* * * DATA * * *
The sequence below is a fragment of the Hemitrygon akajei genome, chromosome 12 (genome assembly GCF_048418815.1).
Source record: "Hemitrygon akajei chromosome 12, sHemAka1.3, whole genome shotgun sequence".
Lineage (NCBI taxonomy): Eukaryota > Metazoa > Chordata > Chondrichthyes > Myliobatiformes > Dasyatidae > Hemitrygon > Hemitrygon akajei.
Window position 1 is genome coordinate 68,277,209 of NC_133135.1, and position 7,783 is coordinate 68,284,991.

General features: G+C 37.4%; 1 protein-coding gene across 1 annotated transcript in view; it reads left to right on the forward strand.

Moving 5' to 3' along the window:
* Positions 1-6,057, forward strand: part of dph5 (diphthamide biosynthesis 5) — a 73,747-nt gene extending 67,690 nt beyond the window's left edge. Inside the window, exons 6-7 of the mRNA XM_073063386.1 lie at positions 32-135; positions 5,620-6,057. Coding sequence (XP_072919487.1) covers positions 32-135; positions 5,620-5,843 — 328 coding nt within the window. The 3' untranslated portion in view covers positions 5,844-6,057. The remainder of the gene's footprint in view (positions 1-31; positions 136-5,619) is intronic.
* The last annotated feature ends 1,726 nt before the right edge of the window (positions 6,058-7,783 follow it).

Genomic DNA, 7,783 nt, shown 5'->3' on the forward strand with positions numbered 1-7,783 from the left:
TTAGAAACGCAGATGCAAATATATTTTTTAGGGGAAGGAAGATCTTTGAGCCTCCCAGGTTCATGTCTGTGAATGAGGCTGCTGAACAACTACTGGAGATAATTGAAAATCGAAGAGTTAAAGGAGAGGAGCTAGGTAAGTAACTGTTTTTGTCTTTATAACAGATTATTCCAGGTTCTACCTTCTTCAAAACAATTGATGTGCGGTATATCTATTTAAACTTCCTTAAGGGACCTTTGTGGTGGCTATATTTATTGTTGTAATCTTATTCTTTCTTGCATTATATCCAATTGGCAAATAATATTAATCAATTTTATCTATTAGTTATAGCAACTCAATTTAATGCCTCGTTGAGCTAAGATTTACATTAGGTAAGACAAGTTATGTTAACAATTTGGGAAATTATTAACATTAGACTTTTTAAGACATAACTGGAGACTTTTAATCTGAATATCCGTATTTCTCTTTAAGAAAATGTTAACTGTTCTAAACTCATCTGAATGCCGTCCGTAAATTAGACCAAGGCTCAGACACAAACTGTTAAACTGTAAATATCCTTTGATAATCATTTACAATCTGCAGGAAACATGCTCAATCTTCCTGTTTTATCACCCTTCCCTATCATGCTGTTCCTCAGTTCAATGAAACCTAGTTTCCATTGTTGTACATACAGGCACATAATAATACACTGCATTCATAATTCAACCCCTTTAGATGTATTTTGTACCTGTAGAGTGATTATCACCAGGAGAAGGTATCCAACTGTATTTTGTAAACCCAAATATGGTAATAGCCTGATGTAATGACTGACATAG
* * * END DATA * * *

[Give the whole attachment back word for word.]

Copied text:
The sequence below is a fragment of the Hemitrygon akajei genome, chromosome 12 (genome assembly GCF_048418815.1).
Source record: "Hemitrygon akajei chromosome 12, sHemAka1.3, whole genome shotgun sequence".
Lineage (NCBI taxonomy): Eukaryota > Metazoa > Chordata > Chondrichthyes > Myliobatiformes > Dasyatidae > Hemitrygon > Hemitrygon akajei.
Window position 1 is genome coordinate 68,277,209 of NC_133135.1, and position 7,783 is coordinate 68,284,991.

General features: G+C 37.4%; 1 protein-coding gene across 1 annotated transcript in view; it reads left to right on the forward strand.

Moving 5' to 3' along the window:
* Positions 1-6,057, forward strand: part of dph5 (diphthamide biosynthesis 5) — a 73,747-nt gene extending 67,690 nt beyond the window's left edge. Inside the window, exons 6-7 of the mRNA XM_073063386.1 lie at positions 32-135; positions 5,620-6,057. Coding sequence (XP_072919487.1) covers positions 32-135; positions 5,620-5,843 — 328 coding nt within the window. The 3' untranslated portion in view covers positions 5,844-6,057. The remainder of the gene's footprint in view (positions 1-31; positions 136-5,619) is intronic.
* The last annotated feature ends 1,726 nt before the right edge of the window (positions 6,058-7,783 follow it).

Genomic DNA, 7,783 nt, shown 5'->3' on the forward strand with positions numbered 1-7,783 from the left:
TTAGAAACGCAGATGCAAATATATTTTTTAGGGGAAGGAAGATCTTTGAGCCTCCCAGGTTCATGTCTGTGAATGAGGCTGCTGAACAACTACTGGAGATAATTGAAAATCGAAGAGTTAAAGGAGAGGAGCTAGGTAAGTAACTGTTTTTGTCTTTATAACAGATTATTCCAGGTTCTACCTTCTTCAAAACAATTGATGTGCGGTATATCTATTTAAACTTCCTTAAGGGACCTTTGTGGTGGCTATATTTATTGTTGTAATCTTATTCTTTCTTGCATTATATCCAATTGGCAAATAATATTAATCAATTTTATCTATTAGTTATAGCAACTCAATTTAATGCCTCGTTGAGCTAAGATTTACATTAGGTAAGACAAGTTATGTTAACAATTTGGGAAATTATTAACATTAGACTTTTTAAGACATAACTGGAGACTTTTAATCTGAATATCCGTATTTCTCTTTAAGAAAATGTTAACTGTTCTAAACTCATCTGAATGCCGTCCGTAAATTAGACCAAGGCTCAGACACAAACTGTTAAACTGTAAATATCCTTTGATAATCATTTACAATCTGCAGGAAACATGCTCAATCTTCCTGTTTTATCACCCTTCCCTATCATGCTGTTCCTCAGTTCAATGAAACCTAGTTTCCATTGTTGTACATACAGGCACATAATAATACACTGCATTCATAATTCAACCCCTTTAGATGTATTTTGTACCTGTAGAGTGATTATCACCAGGAGAAGGTATCCAACTGTATTTTGTAAACCCAAATATGGTAATAGCCTGATGTAATGACTGACATAG